"THOSE HORRID BELLS”
TO THE EDITOB.
Sir,—ln this small locality we are blessed with four churches, but luckily only two can boast of having bells. One, a very fair sort of a tin-kettle, is rung whenever required for meetings, etc., and is rung very persistently when at it. The other (the best one) is rung at all times and seasons, quite regardless of trouble. It is slightly heavier than the previous one, and evidently requires half a dozen people to take alternate turns at it in order to discourse its " melodious ” notes for a sufficiently long time; and by way of a variation, and to
relievo the monotony, it is rung a la ther firebell. To the people round about it is extremely pleasant to listen to it; but might I be allowed to suggest to the powers that be (if there are any) that perhaps it would he a great advantage not to ring it in the same manner as a fire signal, for should a fire break out and a signal be given by means of ringing a bell, no one might take any notice of it. A friend of mine, who lives near it, characterises it as “ an infernal nuisance,” and ho says if he were allowed to swear he would materially strengthen the adjective.—l am, etc., Ravessbodrne. Ravensbourne, June 2.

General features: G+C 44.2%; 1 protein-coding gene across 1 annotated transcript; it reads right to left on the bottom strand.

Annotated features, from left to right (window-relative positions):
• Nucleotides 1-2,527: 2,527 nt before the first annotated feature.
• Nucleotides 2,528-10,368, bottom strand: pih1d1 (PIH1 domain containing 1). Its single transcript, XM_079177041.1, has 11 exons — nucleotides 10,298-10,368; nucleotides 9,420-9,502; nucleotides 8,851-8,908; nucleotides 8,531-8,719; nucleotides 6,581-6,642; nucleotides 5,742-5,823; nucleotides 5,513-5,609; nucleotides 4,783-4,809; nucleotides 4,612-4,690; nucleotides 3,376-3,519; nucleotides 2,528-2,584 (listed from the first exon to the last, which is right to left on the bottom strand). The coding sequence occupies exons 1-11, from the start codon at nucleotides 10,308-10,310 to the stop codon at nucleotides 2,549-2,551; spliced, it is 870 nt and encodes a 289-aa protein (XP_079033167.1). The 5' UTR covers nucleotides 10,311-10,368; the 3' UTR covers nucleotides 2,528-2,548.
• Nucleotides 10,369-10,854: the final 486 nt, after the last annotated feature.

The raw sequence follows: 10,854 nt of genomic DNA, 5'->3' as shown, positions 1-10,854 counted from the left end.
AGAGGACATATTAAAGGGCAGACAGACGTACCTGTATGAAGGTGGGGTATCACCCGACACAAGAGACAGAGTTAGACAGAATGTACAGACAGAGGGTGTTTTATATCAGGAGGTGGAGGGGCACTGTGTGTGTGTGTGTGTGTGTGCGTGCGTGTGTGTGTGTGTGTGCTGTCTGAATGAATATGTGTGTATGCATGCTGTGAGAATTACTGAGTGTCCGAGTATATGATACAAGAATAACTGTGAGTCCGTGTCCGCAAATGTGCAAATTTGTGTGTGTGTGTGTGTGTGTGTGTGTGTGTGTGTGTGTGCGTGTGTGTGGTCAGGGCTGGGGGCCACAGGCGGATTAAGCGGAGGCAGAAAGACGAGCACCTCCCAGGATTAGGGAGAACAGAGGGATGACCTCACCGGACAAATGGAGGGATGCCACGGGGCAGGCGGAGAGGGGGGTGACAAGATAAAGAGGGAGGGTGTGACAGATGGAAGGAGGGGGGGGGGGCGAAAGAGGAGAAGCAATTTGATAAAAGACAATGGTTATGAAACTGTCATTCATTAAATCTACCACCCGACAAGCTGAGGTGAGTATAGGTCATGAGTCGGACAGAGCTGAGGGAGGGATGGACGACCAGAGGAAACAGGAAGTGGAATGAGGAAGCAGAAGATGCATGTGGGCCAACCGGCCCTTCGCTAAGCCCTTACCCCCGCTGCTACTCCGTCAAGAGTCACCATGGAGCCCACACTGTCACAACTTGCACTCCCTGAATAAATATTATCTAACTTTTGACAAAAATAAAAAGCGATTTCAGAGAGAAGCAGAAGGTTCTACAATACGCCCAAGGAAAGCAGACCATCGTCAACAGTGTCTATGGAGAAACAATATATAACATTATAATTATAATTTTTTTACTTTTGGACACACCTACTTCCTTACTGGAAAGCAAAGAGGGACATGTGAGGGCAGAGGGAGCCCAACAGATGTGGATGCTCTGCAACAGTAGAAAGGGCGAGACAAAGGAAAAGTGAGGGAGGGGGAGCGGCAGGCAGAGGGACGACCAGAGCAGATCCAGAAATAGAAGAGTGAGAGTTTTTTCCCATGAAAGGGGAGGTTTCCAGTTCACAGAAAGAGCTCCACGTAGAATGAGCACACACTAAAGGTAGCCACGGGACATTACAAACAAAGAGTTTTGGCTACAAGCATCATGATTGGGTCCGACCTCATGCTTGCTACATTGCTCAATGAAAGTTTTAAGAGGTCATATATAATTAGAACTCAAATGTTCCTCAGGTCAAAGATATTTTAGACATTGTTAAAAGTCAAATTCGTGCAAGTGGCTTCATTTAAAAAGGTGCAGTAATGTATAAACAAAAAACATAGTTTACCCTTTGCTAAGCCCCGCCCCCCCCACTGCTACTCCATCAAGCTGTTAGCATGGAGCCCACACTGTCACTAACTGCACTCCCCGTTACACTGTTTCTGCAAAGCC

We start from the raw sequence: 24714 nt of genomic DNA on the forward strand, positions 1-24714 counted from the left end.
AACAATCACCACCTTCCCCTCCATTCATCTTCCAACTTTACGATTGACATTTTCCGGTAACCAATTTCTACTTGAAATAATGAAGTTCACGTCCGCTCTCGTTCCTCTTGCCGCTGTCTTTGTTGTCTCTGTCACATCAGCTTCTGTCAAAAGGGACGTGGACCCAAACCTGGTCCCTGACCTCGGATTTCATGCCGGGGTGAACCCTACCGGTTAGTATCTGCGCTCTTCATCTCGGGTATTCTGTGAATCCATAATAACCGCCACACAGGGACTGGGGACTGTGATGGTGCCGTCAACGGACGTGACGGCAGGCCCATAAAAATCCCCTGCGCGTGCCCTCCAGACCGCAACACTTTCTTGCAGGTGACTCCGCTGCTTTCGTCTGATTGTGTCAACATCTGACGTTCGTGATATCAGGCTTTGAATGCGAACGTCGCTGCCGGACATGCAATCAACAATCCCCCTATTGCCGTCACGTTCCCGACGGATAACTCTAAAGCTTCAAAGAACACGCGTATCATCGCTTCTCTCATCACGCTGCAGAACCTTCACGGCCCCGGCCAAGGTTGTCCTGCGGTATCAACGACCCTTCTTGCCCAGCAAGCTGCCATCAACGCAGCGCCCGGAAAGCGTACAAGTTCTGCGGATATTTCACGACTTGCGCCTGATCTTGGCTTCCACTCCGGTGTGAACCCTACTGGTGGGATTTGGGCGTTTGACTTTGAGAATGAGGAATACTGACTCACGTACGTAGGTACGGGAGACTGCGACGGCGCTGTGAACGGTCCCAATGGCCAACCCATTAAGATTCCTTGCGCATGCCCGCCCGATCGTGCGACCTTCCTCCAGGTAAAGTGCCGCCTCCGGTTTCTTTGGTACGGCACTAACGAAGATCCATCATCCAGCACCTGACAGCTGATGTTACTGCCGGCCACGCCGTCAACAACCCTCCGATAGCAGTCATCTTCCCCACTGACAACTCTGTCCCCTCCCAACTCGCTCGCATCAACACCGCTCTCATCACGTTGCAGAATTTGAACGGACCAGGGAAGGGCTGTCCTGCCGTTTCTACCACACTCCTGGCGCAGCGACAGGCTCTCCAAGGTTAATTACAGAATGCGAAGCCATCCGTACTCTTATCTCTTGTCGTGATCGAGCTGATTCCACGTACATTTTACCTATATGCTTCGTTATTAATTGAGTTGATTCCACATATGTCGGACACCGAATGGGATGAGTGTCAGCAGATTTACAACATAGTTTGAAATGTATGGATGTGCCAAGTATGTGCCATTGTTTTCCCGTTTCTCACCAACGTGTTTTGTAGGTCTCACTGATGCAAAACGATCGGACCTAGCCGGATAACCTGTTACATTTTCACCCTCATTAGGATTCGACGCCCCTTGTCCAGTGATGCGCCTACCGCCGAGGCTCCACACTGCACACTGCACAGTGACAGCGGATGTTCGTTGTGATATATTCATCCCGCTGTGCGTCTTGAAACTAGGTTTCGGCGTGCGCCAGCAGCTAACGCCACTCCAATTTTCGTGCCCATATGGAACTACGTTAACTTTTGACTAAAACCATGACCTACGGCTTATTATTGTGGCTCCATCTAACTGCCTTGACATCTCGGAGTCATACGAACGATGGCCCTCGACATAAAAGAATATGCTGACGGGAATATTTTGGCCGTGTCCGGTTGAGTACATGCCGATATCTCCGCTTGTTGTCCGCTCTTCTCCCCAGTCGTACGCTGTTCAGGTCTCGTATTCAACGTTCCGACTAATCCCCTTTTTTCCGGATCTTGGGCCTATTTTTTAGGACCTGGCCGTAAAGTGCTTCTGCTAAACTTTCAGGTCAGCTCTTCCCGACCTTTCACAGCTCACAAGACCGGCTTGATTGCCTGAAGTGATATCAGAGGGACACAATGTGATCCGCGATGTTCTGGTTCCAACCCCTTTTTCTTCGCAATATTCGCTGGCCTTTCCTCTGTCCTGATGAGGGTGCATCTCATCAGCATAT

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"THOSE HORRID BELLS”, Evening Star, Issue 7928, 8 June 1889, Supplement
"THOSE HORRID BELLS” Evening Star, Issue 7928, 8 June 1889, Supplement
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